Buy entertainment. If that fixed income isn’t keeping pace with inflation, the “fun” category of the budget has probably shrunk (or disappeared). Give a movie gift card, or tickets to a play or upcoming special event. Bonus mensch points if you include a ride to and from the entertainment.
Offer your phone. Upgrading your still-in-good-shape unit? Maybe someone on your gift list could use it.
Give some fuel. If your recipient drives, wrap up a gasoline gift card.
Offer yard work. Your grandparents can’t keep up with mowing, shoveling, and cleaning out the gutters, and you don’t have cash for a gift. Promise to do the outdoor chores as needed, all year long. Then keep that promise.
Do some batch cooking. If you’re one of those folks who cooks and freezes a month’s worth of meals in a single afternoon, suggest this deal: You come help me with the cooking and I’ll send you home with some grub for your own freezer. While you’re chopping, sautéing and baking, you’ll have time to catch up on each other’s lives – what of all.
Buy the Y. If there’s a YMCA near you, give an annual membership. People who have trouble making ends meet probably can’t afford a health club, and the Y will let them swim, use exercise equipment, and socialize.
Gifts for those with specific financial goals…
This might be the younger brother digging his way out of credit card debt. But it might also be someone who wants to live lean to realize a dream, such as entrepreneurship, at-home parenthood, or early retirement. A bunch of the hacks noted above will work for these folks. So will these:
Tender a standing dinner date. The brother who’s paying down debt might love a weekly invite – especially if he’s sent home with the last two pieces of chicken or a container of your famous chili. The socialization might be as important as the supper, especially if you invite him to share his progress and tell him how proud you are that he’s taking charge of his cash.
Teach a skill. Veggie gardening, couponing, sewing – whatever you do well that will help the recipient stretch the dollars. Or you could…
Offer a skill. Handy folks could help relatives or friends work on that fixer-upper home, change out snow tires, install a washing machine, plant trees, or do whatever needs doing. Those with truly specialized skills could defrag a computer, help them set up an LLC, keep the books, or babysit once a week so the entrepreneur parents could work on their business. Find out what’s needed and see if you can fill that need.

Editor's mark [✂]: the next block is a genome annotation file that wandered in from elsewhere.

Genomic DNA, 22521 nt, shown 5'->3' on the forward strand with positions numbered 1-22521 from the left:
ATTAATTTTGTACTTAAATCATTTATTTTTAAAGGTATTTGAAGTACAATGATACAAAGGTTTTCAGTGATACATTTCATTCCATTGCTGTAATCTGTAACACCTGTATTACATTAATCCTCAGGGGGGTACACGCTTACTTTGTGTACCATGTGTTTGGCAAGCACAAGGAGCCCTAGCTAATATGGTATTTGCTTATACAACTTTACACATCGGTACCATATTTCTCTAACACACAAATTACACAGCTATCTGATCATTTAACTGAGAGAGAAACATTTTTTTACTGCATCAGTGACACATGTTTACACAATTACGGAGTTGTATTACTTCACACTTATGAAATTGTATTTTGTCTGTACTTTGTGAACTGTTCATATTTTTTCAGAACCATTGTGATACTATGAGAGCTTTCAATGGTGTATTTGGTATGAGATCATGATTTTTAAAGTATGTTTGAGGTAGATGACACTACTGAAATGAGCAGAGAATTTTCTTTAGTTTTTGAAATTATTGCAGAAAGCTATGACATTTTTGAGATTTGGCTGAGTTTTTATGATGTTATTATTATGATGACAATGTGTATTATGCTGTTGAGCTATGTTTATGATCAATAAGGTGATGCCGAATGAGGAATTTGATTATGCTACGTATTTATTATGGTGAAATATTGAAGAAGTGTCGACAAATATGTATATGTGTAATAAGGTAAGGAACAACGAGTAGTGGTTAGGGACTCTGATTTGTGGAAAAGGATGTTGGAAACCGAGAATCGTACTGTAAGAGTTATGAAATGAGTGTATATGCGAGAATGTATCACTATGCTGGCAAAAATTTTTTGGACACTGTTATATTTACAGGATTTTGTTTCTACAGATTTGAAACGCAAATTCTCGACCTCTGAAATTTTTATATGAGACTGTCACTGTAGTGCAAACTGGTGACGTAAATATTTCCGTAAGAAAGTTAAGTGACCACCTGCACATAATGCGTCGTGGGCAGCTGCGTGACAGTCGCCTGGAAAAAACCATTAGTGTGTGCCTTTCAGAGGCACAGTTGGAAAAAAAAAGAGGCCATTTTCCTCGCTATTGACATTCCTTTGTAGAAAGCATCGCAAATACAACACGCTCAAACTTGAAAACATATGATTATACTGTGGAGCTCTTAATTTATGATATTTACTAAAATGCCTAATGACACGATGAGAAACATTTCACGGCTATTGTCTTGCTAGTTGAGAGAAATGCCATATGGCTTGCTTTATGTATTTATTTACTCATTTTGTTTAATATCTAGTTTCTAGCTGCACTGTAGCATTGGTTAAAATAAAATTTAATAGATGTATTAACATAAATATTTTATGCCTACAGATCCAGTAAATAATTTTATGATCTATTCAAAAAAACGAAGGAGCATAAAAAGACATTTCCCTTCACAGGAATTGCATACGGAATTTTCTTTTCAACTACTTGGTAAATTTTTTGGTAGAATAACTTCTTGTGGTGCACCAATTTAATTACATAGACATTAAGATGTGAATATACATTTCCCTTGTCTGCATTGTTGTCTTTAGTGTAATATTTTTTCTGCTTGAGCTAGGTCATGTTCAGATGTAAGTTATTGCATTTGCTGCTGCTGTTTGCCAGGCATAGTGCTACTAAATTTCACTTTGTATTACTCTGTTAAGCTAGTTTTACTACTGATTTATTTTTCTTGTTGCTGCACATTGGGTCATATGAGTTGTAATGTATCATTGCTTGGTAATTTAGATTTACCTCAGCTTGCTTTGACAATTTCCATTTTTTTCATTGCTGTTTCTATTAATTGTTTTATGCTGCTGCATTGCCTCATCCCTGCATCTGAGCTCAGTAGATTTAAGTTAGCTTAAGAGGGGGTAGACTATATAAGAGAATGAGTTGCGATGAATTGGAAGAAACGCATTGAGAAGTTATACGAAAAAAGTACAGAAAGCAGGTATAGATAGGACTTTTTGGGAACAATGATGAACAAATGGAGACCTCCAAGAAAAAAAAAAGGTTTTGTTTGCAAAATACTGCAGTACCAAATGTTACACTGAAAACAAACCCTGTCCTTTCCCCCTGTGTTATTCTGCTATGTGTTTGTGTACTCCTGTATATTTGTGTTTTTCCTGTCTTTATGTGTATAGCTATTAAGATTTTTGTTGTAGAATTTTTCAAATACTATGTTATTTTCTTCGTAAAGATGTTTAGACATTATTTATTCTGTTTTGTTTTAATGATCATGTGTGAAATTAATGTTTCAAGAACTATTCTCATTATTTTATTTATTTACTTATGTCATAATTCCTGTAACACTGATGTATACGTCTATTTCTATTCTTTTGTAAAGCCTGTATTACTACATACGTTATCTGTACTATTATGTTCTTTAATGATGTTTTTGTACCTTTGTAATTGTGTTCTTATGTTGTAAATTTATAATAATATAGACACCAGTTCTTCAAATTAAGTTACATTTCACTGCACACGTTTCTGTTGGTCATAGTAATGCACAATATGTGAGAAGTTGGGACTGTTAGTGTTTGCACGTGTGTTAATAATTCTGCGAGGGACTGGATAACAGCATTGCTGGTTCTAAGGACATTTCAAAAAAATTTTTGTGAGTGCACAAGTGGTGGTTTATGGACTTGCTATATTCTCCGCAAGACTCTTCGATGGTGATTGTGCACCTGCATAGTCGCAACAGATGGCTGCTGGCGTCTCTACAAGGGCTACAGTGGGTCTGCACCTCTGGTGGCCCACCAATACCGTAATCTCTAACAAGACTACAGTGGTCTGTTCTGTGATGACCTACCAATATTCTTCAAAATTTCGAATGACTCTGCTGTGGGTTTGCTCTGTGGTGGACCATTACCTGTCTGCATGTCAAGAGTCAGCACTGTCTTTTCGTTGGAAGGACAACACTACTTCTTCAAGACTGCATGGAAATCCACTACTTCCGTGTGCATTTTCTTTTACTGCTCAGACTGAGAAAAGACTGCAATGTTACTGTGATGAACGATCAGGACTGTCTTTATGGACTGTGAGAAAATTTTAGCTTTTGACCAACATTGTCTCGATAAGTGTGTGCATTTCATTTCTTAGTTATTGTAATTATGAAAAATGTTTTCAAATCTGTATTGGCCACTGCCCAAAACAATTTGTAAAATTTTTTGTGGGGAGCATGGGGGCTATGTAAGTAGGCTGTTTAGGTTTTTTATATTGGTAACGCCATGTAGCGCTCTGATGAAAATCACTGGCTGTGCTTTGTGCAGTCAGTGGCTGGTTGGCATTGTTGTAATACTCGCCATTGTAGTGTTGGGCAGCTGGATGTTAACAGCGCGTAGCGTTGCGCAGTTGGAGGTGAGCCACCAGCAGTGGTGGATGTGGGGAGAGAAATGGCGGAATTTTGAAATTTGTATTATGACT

Provide a ride. Does your brother work close to where you do? Invite him to carpool without chipping in for gas.
Give groceries. That could be a gift card to his or her favorite market. Or invite the recipient to accompany you on a trip to Costco or Sam’s Club, and, after checking out, either take $20 less than the food actually cost or refuse reimbursement entirely. Every dollar someone doesn’t have to spend on food is a dollar that could go toward a dream.
Finally, a word about pity
You may feel sorry for a relative or friend who’s had a bad year, or a bad run of years. Don’t let that seep into your giving strategy.
Gift-giving for someone in tough financial straits can be touchy, for two reasons:
- Some people have a lot of pride and might see a well-intentioned gift as patronizing.
- Someone who can’t afford to give gifts might be embarrassed to receive one.
You wouldn’t dream of saying, “Gosh, Jane, what a crappy year you’re having, what with losing your job and then having those big medical co-pays when your husband got sick. Everybody feels really sorry for you!”
But that might be how your gift feels to the recipient. Put yourself in her shoes:
“Everyone knows how we’re struggling just to keep the lights on. We’re going to have to go to Toys For Tots if we want anything under the tree for our kid. Why can’t the holidays just be OVER, already?”
Include a brief note with your gift or be ready with verbal sentiments like these:
“I want to practice mindful giving. While a gasoline gift card isn’t the sexiest present ever, I know it’ll be used. Bonus: You won’t have to dust it or wonder where it will go in your house.”
“Nephew: Student loans are a bear, especially right when you’re just starting out. Had some of those myself, which is why I’d like to cover three months’ worth of loan payments. And if you feel a bit odd about this you can always pay it forward, 20 years from now.”
“Hey, Sis, you’ve done an awesome job keeping things on an even keel for the kids after being blindsided with divorce papers. I’m glad you felt you could confide about being behind on the utility bill, and I hope you’ll let my husband and me pay off the balance as our holiday gift to you.”
Give with care and concern, to make a big difference in either the short or long term. That’s much better than a Doctor Who shirt.
- 10 Heartfelt Holiday Gifts for People Who Don’t Need More Stuff
- Gift Ideas for Frugal People (and From Frugal People)
- 32 Ways to Give Back Without Derailing Your Financial Progress
Veteran personal finance writer is the author of “” and “.”